by Kevin Burton
“What child is this” is, or should be, the burning question behind this whole Christmas phenomenon.
How transforming would it be if the season surrounding Dec. 25 were an honest, worldwide examination of Jesus, his miraculous birth and the implications for mankind, rather than the orgy of merchandising it has turned into?
“What Child Is This” is one of the treasured hymns we sing at Christmas. It was written in 1865 by William Chatterton Dix. The son of an English surgeon, Dix spent most of his life as a businessman in Glasgow, Scotland working as a manager for the Maritime Insurance Company, according to www.galaxymusicnotes.com.
Dix was 29 in 1865 when he suffered from a near-fatal bout of sickness according to the website.
“He was afflicted with severe depression, and this near-death experience changed him completely,” the website reads. “While undergoing recovery he experienced a spiritual awakening that inspired him to start crafting hymns.”
“He became an avid reader of the Bible and subsequently he wrote the lyrics of “What Child Is This.”
Dix wrote other hymns but “What Child Is This” is the by far the most well-known. His lyrics were put to the tune of the English folk song “Greensleeves.” Which would have made it immediately familiar to listeners of the time.
Dix asks lyrically, “What child is this who lay to rest on Mary’s lap is sleeping, whom angels greet with anthems sweet while shepherds watch are keeping?”
He later answers his own question: “This, this is Christ the King
whom shepherds guard and angels sing. Haste, haste to bring him laud
the Babe, the Son of Mary”
“The lyrics are inspired by on of Dix’s verses titled “The Manger Throne,” the website reads. “It urges humanity to accept Christ. The eloquent melody is haunting and its beautiful essence reiterates the adoration of the shepherds who paid a visit to Jesus.”
“What Child Is this was first published in 1871, six years after its origin,” the website reads. “It was featured in an influential and prestigious collection of carols in the United Kingdom titled “Christmas Carols Old and New. The hymnal was edited by John Stainer and Henry Ramsden Bramley. Stainer was primarily responsible for harmonizing the musical setting.”
“The lyrics pose questions that reflect what the shepherds might be pondering during the encounter,” the website reads.
A similar question is recorded in Luke 8:25. The disciples wake up Jesus because a massive storm was threatening to capsize the boat they are all in. Notice they didn’t know the whole story about Jesus but they knew enough to go to Him in times of trouble.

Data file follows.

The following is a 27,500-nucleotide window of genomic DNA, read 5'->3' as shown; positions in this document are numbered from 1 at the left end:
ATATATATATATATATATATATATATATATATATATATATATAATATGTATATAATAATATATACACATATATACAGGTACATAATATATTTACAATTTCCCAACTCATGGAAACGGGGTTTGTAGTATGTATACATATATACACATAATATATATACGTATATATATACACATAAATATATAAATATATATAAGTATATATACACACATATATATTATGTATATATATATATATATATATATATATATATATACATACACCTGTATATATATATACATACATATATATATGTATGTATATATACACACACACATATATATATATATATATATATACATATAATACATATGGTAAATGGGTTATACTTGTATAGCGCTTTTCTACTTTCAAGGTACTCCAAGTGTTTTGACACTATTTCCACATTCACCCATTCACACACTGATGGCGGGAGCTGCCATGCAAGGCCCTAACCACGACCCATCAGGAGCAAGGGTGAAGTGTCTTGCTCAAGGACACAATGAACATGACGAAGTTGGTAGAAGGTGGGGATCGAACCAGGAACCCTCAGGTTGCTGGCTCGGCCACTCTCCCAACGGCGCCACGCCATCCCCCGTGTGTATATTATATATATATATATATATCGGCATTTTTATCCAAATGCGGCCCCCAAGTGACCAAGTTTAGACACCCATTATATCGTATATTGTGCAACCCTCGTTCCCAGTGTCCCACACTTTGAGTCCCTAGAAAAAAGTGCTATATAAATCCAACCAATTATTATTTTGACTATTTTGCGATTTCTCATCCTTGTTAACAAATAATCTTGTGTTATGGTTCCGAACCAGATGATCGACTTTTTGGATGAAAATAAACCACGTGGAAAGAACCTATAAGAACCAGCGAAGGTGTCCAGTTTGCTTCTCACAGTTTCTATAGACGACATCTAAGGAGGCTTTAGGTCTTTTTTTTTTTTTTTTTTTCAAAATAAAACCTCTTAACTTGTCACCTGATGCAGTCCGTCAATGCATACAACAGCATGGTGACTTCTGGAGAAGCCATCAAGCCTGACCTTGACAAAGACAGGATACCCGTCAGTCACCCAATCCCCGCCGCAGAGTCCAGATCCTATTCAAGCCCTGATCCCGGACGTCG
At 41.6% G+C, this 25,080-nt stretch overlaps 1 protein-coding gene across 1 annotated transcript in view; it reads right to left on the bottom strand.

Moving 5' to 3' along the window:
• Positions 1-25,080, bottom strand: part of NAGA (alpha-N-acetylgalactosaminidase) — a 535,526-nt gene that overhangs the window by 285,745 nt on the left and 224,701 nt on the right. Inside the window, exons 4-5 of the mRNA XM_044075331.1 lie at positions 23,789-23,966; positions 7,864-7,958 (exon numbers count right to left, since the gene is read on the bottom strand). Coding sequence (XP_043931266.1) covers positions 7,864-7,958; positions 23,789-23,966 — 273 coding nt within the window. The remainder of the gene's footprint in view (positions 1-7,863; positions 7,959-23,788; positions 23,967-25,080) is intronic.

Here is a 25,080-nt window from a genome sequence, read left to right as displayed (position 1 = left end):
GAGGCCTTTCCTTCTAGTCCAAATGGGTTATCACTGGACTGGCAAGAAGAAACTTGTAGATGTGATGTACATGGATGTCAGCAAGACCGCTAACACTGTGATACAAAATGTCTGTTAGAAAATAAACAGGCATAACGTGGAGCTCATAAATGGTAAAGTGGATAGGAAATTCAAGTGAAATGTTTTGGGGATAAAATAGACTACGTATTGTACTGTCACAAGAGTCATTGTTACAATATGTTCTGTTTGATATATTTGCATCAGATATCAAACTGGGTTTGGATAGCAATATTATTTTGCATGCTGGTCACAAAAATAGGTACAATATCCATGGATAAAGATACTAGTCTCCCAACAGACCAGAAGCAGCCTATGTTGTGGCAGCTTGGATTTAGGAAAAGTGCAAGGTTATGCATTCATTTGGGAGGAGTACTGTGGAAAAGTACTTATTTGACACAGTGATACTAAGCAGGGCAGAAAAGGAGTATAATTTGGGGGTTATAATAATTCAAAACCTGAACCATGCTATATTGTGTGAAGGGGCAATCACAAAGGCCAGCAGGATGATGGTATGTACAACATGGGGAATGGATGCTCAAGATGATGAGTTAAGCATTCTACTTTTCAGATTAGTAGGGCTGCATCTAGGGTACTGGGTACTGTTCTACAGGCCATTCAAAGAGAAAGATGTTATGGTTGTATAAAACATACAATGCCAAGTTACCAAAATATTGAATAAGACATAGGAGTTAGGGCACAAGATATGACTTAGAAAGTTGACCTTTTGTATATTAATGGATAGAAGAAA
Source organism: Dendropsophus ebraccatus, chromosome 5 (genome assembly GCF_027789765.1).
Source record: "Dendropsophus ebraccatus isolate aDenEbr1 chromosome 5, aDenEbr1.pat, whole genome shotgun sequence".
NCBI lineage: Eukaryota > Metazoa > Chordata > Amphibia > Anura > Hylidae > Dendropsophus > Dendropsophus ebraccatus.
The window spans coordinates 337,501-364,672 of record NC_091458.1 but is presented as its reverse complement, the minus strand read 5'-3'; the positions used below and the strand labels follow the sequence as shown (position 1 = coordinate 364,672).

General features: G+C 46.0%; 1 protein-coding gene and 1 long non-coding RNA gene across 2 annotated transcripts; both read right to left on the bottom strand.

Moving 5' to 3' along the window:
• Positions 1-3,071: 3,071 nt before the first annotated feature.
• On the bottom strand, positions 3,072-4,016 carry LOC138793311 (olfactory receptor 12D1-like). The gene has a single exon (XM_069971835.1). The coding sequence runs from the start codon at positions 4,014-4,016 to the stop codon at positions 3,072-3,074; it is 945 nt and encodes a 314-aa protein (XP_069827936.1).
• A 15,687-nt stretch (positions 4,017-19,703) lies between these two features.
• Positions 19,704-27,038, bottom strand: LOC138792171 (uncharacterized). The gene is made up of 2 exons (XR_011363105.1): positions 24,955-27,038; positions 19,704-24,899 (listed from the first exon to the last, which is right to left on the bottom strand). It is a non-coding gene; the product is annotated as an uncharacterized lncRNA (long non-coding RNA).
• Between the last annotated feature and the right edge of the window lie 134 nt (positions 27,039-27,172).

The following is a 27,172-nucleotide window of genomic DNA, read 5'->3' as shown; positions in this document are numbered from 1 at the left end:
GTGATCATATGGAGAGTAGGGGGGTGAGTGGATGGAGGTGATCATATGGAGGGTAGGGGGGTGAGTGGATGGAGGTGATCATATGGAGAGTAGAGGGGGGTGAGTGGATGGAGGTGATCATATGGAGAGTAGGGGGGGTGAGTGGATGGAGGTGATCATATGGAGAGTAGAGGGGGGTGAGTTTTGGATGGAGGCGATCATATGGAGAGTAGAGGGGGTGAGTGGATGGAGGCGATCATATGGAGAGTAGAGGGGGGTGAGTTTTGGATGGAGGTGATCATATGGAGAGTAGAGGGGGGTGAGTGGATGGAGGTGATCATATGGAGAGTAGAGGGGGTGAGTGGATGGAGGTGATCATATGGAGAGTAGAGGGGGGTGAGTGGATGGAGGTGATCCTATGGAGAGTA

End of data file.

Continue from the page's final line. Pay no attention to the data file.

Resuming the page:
After Jesus calms the sea the disciples ask each other, “What manner of man is this! For He commandeth even the winds and water, and they obey him?”
These are questions that beg to be answered. Yet so many set them aside for “a more convenient season,” as did Felix the governor, as recorded in Acts 24.
The Bible includes an astonishing degree of detail, but it leaves out some things that have no eternal significance. For instance, how big was Jesus at birth? We commonly record such details of newborn babies and even publish them.
But this baby would be measured by standards that apply to Him only. The disciples asked “what manner of man” was in that boat. The rest of the Bible answers that question.
It’s so easy to sing What Child Is This without truly considering the question raised and then move on to Jingle Bells. Nothing wrong with Jingle Bells, but a significant question has been asked and should be answered.
People speak the truth when they say Jesus is the only answer. But truly Jesus is the only question. According to the Bible, how you answer that question determines where you spend eternity.
Long after the strands of tinsel have been vacuumed off the rug, that question will remain.
“The meaningful lyrics and soulful melody of the carol evoke a palpable scenario,” the website reads. “It gives the feeling that God Himself has transformed the form of man through this baby and that the almighty has arrived to rescue humanity. It’s a certain and clear sign which the humans went on to declare with courage and ingenuity.”